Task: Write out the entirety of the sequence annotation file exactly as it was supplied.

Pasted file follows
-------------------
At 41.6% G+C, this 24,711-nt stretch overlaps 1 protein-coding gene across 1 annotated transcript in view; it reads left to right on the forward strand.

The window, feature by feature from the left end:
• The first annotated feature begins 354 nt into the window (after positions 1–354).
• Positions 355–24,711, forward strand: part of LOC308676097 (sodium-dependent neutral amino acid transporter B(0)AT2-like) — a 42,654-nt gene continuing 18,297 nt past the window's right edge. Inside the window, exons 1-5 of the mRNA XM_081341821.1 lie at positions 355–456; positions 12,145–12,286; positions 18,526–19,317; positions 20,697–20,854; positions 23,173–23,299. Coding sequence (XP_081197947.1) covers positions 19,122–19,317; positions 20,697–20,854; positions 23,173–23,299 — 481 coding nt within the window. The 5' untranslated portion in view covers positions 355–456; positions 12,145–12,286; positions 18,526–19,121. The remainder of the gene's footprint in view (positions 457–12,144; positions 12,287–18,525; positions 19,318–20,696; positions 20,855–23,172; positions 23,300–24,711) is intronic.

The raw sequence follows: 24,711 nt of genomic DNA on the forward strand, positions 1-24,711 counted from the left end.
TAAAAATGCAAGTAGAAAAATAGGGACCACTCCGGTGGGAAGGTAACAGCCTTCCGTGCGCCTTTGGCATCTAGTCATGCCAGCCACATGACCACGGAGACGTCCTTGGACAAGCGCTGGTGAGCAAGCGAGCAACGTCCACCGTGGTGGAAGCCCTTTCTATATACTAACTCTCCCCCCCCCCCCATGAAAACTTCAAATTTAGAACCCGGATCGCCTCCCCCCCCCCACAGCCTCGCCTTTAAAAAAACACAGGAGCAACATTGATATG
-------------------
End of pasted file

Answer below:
At 41.6% G+C, this 24,711-nt stretch overlaps 1 protein-coding gene across 1 annotated transcript in view; it reads left to right on the forward strand.

The window, feature by feature from the left end:
• The first annotated feature begins 354 nt into the window (after positions 1–354).
• Positions 355–24,711, forward strand: part of LOC308676097 (sodium-dependent neutral amino acid transporter B(0)AT2-like) — a 42,654-nt gene continuing 18,297 nt past the window's right edge. Inside the window, exons 1-5 of the mRNA XM_081341821.1 lie at positions 355–456; positions 12,145–12,286; positions 18,526–19,317; positions 20,697–20,854; positions 23,173–23,299. Coding sequence (XP_081197947.1) covers positions 19,122–19,317; positions 20,697–20,854; positions 23,173–23,299 — 481 coding nt within the window. The 5' untranslated portion in view covers positions 355–456; positions 12,145–12,286; positions 18,526–19,121. The remainder of the gene's footprint in view (positions 457–12,144; positions 12,287–18,525; positions 19,318–20,696; positions 20,855–23,172; positions 23,300–24,711) is intronic.

The raw sequence follows: 24,711 nt of genomic DNA on the forward strand, positions 1-24,711 counted from the left end.
TAAAAATGCAAGTAGAAAAATAGGGACCACTCCGGTGGGAAGGTAACAGCCTTCCGTGCGCCTTTGGCATCTAGTCATGCCAGCCACATGACCACGGAGACGTCCTTGGACAAGCGCTGGTGAGCAAGCGAGCAACGTCCACCGTGGTGGAAGCCCTTTCTATATACTAACTCTCCCCCCCCCCCCATGAAAACTTCAAATTTAGAACCCGGATCGCCTCCCCCCCCCCACAGCCTCGCCTTTAAAAAAACACAGGAGCAACATTGATATG